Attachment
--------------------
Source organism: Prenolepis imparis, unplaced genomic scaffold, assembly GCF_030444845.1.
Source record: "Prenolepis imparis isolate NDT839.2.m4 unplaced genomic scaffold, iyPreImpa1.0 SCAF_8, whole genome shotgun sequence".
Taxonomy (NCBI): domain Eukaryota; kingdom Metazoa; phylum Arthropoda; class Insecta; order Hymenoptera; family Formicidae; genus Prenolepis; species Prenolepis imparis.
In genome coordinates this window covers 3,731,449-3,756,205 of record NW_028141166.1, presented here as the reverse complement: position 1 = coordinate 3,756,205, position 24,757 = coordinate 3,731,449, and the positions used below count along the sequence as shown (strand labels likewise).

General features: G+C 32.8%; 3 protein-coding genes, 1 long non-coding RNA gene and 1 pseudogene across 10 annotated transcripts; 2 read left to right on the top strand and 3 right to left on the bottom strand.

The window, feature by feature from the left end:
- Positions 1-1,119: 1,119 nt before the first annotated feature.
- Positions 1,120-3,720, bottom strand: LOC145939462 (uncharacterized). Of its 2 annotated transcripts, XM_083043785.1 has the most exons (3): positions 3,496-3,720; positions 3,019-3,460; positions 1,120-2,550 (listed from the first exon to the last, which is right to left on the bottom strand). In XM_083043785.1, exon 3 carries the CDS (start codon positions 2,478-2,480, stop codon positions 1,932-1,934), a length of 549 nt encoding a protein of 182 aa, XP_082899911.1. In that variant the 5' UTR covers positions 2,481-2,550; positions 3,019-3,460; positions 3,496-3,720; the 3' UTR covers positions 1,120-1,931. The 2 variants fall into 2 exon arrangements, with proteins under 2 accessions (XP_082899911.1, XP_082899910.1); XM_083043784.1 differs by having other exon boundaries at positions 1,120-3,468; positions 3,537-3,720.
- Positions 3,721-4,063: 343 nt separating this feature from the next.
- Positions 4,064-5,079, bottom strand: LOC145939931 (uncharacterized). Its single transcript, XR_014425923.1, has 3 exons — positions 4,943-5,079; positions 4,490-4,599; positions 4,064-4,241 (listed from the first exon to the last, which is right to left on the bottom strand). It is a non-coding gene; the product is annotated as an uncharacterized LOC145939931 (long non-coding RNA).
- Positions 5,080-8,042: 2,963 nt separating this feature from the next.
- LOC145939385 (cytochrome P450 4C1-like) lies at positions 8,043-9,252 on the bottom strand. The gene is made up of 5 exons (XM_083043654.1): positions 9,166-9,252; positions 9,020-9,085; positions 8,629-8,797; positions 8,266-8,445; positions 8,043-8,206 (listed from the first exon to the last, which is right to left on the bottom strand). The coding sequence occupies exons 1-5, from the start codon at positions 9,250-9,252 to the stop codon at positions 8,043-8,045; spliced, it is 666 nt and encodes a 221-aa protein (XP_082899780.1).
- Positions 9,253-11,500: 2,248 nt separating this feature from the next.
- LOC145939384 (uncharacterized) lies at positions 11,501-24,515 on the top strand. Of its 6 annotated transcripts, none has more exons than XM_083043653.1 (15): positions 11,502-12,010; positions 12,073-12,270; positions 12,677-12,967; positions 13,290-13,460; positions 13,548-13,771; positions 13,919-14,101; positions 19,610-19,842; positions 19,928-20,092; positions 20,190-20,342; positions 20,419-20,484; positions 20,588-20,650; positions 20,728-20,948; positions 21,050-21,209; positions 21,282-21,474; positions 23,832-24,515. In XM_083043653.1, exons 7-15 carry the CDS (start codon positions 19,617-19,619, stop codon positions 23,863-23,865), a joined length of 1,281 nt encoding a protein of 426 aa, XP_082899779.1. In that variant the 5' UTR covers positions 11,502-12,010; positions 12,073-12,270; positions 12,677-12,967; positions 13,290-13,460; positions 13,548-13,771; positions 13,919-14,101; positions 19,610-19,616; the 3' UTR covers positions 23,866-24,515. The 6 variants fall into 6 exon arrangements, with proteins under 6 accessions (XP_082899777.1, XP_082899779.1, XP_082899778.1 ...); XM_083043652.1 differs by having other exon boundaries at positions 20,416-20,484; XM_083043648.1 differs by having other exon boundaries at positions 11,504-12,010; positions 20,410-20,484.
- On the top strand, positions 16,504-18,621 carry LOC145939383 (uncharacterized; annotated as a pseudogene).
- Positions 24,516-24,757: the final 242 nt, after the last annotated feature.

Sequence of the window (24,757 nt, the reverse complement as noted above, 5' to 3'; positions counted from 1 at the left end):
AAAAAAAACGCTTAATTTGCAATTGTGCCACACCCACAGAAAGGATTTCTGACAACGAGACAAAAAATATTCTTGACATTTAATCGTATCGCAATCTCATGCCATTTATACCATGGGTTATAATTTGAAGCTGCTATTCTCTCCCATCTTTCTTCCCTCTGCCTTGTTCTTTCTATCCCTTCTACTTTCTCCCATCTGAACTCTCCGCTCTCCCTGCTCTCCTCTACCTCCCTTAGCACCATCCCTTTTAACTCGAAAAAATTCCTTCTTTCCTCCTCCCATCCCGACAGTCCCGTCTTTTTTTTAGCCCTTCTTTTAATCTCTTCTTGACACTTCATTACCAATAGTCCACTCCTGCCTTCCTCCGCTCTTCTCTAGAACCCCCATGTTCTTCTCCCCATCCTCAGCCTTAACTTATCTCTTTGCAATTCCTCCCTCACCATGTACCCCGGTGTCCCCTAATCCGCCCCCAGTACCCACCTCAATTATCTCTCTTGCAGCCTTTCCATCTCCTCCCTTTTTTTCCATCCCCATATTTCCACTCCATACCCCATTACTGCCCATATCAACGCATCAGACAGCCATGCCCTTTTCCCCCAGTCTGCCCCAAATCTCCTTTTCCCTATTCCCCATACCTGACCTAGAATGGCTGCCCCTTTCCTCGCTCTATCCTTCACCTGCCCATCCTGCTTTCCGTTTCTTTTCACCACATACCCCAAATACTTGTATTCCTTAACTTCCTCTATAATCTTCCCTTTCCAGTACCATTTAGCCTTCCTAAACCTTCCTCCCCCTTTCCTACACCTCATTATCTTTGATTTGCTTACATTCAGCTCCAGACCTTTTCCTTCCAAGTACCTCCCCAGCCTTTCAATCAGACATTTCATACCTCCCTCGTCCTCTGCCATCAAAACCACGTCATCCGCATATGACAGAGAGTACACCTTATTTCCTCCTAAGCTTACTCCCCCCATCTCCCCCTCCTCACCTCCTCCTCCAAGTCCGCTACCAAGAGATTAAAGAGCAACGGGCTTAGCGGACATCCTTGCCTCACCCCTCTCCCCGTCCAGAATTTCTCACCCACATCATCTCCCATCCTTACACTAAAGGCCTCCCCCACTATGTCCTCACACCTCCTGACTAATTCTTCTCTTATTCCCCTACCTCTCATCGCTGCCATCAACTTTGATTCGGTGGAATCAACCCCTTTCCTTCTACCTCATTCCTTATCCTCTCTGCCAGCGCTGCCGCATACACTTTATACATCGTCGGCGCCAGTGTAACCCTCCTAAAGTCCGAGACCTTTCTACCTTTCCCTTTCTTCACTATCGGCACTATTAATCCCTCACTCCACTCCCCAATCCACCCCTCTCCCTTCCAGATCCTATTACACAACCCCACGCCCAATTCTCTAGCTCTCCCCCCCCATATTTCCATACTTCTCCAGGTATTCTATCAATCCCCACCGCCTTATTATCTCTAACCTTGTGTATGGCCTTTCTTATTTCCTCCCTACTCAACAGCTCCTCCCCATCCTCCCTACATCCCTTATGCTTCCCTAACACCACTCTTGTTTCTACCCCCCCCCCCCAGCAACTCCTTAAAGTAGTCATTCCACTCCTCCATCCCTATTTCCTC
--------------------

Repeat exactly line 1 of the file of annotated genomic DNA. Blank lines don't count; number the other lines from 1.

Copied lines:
Source organism: Prenolepis imparis, unplaced genomic scaffold, assembly GCF_030444845.1.